Tuesday, January 8, 2013

A New Meaning of Summer in Australia

I recently started following Bill McKibben of 350.org on Twitter. It's not as though I wasn't aware of climate change before that, but I still wasn't prepared for how much my outlook would be affected by seeing a constant stream of reminders about anthropogenic warming.

With Australia adding a new color to its weather maps to document the new record high of 52°C (that's over 125°F in case you are Celsius-challenged), it's hard to take almost any other issue seriously. Civil liberties and Bradley Manning? Health care costs? Education? I care about all of those things, but today they seem almost unimportant.

This juxtaposition was particularly startling:

Two tweets side by side. The first, by Bill McKibben, says Aussies evacuating national parks. The second, by Grist, says In the future, your computer could know what you want for dinner
Grist.org doesn't usually focus on this kind of "don't worry be happy" content, so I don't mean to make fun of them, but jeez. How trivial does that seem, and how out of touch with the likelihood that every tree alive today will most likely be dead by 2050 because of warming? Or that droughts are causing shortages that drive up food costs, so who cares what you want for dinner anyway?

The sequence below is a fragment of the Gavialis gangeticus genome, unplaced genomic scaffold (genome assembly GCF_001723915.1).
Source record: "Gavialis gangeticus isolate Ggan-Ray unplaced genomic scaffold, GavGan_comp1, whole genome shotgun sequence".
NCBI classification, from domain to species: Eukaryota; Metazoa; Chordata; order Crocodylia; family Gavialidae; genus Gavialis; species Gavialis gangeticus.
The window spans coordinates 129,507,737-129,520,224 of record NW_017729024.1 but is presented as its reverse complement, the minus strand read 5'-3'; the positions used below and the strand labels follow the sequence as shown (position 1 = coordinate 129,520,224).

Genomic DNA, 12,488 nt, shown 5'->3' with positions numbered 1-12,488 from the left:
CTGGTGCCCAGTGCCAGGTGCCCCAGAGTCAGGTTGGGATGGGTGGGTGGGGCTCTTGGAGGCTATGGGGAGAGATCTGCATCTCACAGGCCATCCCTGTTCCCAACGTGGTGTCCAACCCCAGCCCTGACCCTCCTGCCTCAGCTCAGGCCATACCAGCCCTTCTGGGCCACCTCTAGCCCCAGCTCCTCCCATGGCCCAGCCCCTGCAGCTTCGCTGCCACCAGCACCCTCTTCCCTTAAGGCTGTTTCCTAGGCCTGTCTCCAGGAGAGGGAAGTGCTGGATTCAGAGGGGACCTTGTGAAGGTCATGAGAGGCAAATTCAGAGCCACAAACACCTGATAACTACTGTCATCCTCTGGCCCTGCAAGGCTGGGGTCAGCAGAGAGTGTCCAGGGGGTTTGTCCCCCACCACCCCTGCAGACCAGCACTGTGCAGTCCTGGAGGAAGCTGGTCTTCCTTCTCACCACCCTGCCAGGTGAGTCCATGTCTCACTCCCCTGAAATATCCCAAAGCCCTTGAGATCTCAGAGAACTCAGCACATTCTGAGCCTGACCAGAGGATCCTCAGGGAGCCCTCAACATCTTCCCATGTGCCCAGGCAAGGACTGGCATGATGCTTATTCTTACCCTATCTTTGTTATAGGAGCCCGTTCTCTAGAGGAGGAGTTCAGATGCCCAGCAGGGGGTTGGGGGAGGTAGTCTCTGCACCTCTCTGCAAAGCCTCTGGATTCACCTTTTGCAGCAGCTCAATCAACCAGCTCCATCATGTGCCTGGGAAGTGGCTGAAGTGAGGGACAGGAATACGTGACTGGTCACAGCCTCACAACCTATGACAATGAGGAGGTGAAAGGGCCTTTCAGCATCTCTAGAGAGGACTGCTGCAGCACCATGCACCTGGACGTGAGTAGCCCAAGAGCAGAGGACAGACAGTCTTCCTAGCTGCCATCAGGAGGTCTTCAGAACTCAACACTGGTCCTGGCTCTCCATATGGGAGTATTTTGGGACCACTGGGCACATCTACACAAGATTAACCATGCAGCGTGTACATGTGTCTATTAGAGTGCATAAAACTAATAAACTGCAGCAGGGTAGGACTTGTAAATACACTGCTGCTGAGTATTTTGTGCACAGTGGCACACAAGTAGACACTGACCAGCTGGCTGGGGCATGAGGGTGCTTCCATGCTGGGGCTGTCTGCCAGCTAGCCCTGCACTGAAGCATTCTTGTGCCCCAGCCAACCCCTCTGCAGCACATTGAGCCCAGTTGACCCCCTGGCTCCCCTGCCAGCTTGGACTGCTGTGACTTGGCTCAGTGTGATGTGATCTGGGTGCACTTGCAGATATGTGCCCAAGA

As Maggie Koerth-Baker says, it matters only a little what we each do as individuals, such as turning off lights. It will take society-level policy changes to reverse the havoc we're wreaking on the climate, whether through carbon taxes, free public transit, or an overall change away from the idea that growth is the only acceptable economic model.

Maybe the U.S. isn't the country to take this on, given our political gridlock and seemingly intractable commitment to the winner-take-all business model. I don't know. But we have to do something.

1 comment:

Blissed-Out Grandma said...

Wow, thanks for this. Checking out 350.org now.